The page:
“We realized how much bigger than ourselves this project was and the potential for positive impact that it had,” Larson said. “At that point it was easy to decide no matter what it takes, we’re going to finish this project.”

Some scenes in “That Dragon, Cancer” transport you back to the family’s most difficult moments.

Near the end of that game’s second act, players find themselves in a hospital room with Ryan and Amy. Two doctor’s reveal that Joel’s brain tumor is back, and the cancer is terminal.

You observe the conversation and you can toggle between the parents’ thoughts. Suddenly, rain starts to fall inside the room. It soon turns to a downpour with thunder and lightning. And as the water rises, you find yourself in a lifeboat with Joel.

“It’s conveying this idea that we’ve been thrown into the deep end,” Ryan says.

Brooklyn-based filmmaker David Osit co-directed a documentary about the game. “Thank You For Playing” premiered at the Tribeca Film Festival last week. In one scene, Osit and his partner Malika Zouhali-Worrall filmed gamers hugging Green and talking about their own experiences with loss at the PAX Prime gaming conference in Seattle.

“The fact that a video game was capable of engendering that kind of conversation was really staggering and surprising,” Osit said. “It was creating a dialog in this space where there is kind of an absence of emotional sharing.”

The game has its critics though. In another scene in the documentary, Green reads an online comment that calls his game "self-indulgent."

“It keeps annoying me that Joel’s dad is turning his struggle into a piece of interactive entertainment,” the comment reads. “It’s like making a video of your kid dying and posting it on YouTube.”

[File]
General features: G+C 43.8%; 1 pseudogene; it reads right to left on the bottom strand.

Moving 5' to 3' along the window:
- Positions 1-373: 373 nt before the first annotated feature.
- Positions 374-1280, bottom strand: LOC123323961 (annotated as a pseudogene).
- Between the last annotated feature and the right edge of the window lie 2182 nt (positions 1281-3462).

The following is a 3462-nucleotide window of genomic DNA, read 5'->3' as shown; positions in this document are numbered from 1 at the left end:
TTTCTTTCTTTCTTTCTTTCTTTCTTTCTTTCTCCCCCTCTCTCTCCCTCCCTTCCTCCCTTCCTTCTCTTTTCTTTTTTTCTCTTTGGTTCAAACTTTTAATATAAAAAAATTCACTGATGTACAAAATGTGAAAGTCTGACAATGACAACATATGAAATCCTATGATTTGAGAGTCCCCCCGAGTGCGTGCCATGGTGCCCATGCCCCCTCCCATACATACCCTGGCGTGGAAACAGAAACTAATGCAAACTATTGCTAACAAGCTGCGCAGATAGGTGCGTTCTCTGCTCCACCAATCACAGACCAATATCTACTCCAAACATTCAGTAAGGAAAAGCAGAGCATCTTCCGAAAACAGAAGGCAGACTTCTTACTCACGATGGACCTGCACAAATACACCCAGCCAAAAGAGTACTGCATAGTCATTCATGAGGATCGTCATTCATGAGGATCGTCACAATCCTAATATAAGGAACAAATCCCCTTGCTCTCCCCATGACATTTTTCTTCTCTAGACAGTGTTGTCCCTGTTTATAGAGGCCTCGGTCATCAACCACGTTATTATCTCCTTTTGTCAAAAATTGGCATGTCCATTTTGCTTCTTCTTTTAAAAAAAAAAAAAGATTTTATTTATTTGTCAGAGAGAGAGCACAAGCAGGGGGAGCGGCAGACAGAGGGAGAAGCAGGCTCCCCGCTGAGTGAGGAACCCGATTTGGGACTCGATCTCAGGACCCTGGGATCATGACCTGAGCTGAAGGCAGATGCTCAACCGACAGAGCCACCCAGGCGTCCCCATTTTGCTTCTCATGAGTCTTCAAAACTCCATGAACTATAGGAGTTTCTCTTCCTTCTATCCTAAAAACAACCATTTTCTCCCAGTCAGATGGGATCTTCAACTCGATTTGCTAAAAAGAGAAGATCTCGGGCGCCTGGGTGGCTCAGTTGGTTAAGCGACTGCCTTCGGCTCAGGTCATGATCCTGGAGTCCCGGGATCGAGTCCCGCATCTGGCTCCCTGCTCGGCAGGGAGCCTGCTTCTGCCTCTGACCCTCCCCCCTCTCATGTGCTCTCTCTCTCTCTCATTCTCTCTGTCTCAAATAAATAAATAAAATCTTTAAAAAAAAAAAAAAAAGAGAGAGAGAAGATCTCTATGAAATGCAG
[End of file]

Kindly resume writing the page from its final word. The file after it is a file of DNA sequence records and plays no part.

The Colorado Independent Game Developers Association's Megan Fox says “That Dragon, Cancer” could win awards. But she questions if people will buy it.

“It’s in this weird place where it’ll make this really amazing art project, but I have absolutely no idea how it’ll do commercially,” said the video game developer. “I don’t know, which is why I have immense respect for him because it’s a super risky proposition.”

Life after Joel

These days, the Greens often play board and video games with their three young boys -- Caleb, 9, Isaac, 7, and Elijah, who’s 3. They also have a 1-year-old daughter named Zoe.

Caleb says he still has mixed emotions about his brother Joel.

“It kind of sadly brings me back to like more of the sad parts, and I feel like it’s getting slightly harder to remember the happy things that happened,” he said.

So Caleb is glad “That Dragon, Cancer” captures the family’s happier times too.

“He always loved dogs, I know that’s in there for sure,” Caleb says. “He just liked everybody.”

The Greens say they want to make a video game that’s emotional, raw and genuine. And that means also including other real elements of life, like love and laughter.

In fact, “That Dragon, Cancer” includes audio of Joel’s actual laugh. And Ryan says through this video game he hopes to show people that even in the midst of hardship, there are moments of grace.

“I wish you could just know what it was like to make Joel laugh,” he says. “That matters, that’s the space in between the whole story. It’s about Joel and loving Joel and loving each other.”